Back in 2010, I did a post about how the World Cup would likely disrupt the workplace with everything from streaming videos to vacation time being used. I noted that even then, people were more excited than they’ve ever been and that the games, which would occur during prime working hours, would likely need to be dealt. (And if the goal from the USA against Algeria in 2010 doesn’t give you goosebumps, you may want to check your pulse too.)
I also predicted Spain would win the World Cup (which they did) so I didn’t do too bad on my predictions.
So what’s changed in the last four years? Will it cause the same disruptions? Maybe. But maybe not.
On the one hand, employees don’t need your computer system anymore. They can stream every game for free on their smartphones or tablets (the iPad was released just 6 weeks prior to the World Cup) which they own with increasing frequency.
On the other hand, we’ve continued to see explosive growth in social media. Your employees will be more prone to distractions than ever. Even if many of the games are later in the day than South Africa, there will still be lots of afternoons filled with soccer.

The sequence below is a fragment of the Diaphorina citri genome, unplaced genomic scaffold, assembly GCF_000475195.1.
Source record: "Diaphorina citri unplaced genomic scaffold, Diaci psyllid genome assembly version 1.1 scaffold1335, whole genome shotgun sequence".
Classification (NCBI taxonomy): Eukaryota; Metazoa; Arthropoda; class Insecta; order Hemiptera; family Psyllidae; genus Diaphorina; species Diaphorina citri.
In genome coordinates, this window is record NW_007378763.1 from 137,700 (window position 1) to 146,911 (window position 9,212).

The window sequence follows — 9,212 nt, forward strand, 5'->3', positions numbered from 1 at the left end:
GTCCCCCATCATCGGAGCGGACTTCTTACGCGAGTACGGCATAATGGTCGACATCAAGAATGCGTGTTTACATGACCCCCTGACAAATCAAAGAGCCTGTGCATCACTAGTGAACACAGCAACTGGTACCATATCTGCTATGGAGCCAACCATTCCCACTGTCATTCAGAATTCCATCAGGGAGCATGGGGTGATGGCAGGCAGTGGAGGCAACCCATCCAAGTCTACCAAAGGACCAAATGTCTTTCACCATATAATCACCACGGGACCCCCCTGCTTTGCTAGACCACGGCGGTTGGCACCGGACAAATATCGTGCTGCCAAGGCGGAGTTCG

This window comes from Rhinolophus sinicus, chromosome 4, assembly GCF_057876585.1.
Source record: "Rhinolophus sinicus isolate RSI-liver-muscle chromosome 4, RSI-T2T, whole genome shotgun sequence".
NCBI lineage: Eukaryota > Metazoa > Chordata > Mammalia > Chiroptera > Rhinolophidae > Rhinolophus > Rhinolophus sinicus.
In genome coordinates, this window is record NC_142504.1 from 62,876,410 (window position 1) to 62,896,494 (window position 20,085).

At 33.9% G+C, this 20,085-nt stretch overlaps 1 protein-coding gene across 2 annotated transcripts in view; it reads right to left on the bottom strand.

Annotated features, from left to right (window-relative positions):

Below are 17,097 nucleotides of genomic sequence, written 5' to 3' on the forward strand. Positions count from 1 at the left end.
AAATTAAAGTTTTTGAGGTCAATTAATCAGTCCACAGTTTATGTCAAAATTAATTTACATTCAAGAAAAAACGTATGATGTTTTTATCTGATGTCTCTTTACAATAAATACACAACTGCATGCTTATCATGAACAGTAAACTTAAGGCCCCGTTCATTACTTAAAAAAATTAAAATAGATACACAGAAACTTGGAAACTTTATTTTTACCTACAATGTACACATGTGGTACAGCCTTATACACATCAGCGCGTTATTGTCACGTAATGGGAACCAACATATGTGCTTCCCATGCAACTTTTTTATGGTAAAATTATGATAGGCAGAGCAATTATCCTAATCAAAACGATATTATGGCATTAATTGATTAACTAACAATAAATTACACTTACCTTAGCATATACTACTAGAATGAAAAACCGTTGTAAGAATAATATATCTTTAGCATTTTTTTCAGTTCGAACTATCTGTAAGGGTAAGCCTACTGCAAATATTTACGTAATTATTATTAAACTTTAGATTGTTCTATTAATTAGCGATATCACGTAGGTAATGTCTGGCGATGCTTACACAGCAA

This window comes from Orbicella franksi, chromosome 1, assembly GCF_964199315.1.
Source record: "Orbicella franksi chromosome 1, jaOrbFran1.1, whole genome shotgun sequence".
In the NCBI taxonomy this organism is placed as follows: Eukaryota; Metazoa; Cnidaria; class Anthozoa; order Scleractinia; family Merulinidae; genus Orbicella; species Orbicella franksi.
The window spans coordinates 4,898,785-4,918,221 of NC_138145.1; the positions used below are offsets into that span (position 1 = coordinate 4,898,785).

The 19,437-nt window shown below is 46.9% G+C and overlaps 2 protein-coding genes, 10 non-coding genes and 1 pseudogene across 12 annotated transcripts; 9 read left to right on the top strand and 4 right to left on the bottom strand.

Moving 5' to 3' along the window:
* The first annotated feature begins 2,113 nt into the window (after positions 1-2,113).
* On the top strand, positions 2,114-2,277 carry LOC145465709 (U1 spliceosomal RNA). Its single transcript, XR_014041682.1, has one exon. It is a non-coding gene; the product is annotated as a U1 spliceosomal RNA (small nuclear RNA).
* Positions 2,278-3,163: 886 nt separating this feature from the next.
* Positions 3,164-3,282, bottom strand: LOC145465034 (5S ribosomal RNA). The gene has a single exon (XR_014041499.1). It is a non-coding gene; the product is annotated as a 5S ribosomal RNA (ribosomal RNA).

And so, in 2014, we see once again several posts and articles from HR-types and newspapers giving employers tips as to how to manage this big disruption to the workplace.
One overseas company goes even further by recommending that employers adopt a “flexible” workplace policy, suggesting that employers should have agreements in place to deal with requests for time off, sickness absence or watching TV or websites. The company said:
The World Cup is an exciting event for many football fans but staff should avoid getting a red card for unreasonable demands or behaviour in the workplace during this period. Many businesses need to maintain a certain staffing level in order to survive. Employers should have a set of simple workplace agreements in place before kick off to help ensure their businesses remain productive whilst keeping staff happy too. Our guidance published today can help managers get the best from their team players and avoid unnecessary penalties.
I wouldn’t go nearly that far. You don’t need “workplace agreements” here in the U.S. Work is still work and employers can still require employees to get work done during work hours — even with the World Cup.
But if you do find your employees going a bit astray, consider counseling them before serious discipline. No need to issue a red card when a yellow one, or even a warning, will do.